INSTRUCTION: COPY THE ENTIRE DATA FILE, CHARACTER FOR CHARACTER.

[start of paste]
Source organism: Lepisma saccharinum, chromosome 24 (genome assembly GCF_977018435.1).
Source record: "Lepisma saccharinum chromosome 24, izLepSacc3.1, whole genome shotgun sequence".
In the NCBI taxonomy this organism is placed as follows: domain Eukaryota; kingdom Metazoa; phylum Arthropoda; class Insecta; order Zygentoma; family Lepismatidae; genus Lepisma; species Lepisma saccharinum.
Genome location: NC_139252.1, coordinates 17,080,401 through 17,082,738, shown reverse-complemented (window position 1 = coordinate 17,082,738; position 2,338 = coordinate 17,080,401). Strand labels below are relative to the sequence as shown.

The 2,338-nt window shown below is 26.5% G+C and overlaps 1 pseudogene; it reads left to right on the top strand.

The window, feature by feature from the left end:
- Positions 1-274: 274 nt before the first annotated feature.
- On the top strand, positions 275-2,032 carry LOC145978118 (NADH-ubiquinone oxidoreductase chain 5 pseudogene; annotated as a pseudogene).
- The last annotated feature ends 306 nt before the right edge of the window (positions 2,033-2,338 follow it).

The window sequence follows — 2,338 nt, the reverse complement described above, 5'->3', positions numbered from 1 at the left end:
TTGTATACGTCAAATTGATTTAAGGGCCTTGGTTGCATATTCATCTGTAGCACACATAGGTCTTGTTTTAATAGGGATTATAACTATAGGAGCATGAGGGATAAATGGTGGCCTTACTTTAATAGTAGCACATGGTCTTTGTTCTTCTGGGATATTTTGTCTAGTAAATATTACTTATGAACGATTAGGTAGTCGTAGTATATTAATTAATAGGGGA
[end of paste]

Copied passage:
Source organism: Lepisma saccharinum, chromosome 24 (genome assembly GCF_977018435.1).
Source record: "Lepisma saccharinum chromosome 24, izLepSacc3.1, whole genome shotgun sequence".
In the NCBI taxonomy this organism is placed as follows: domain Eukaryota; kingdom Metazoa; phylum Arthropoda; class Insecta; order Zygentoma; family Lepismatidae; genus Lepisma; species Lepisma saccharinum.
Genome location: NC_139252.1, coordinates 17,080,401 through 17,082,738, shown reverse-complemented (window position 1 = coordinate 17,082,738; position 2,338 = coordinate 17,080,401). Strand labels below are relative to the sequence as shown.

The 2,338-nt window shown below is 26.5% G+C and overlaps 1 pseudogene; it reads left to right on the top strand.

The window, feature by feature from the left end:
- Positions 1-274: 274 nt before the first annotated feature.
- On the top strand, positions 275-2,032 carry LOC145978118 (NADH-ubiquinone oxidoreductase chain 5 pseudogene; annotated as a pseudogene).
- The last annotated feature ends 306 nt before the right edge of the window (positions 2,033-2,338 follow it).

The window sequence follows — 2,338 nt, the reverse complement described above, 5'->3', positions numbered from 1 at the left end:
TTGTATACGTCAAATTGATTTAAGGGCCTTGGTTGCATATTCATCTGTAGCACACATAGGTCTTGTTTTAATAGGGATTATAACTATAGGAGCATGAGGGATAAATGGTGGCCTTACTTTAATAGTAGCACATGGTCTTTGTTCTTCTGGGATATTTTGTCTAGTAAATATTACTTATGAACGATTAGGTAGTCGTAGTATATTAATTAATAGGGGA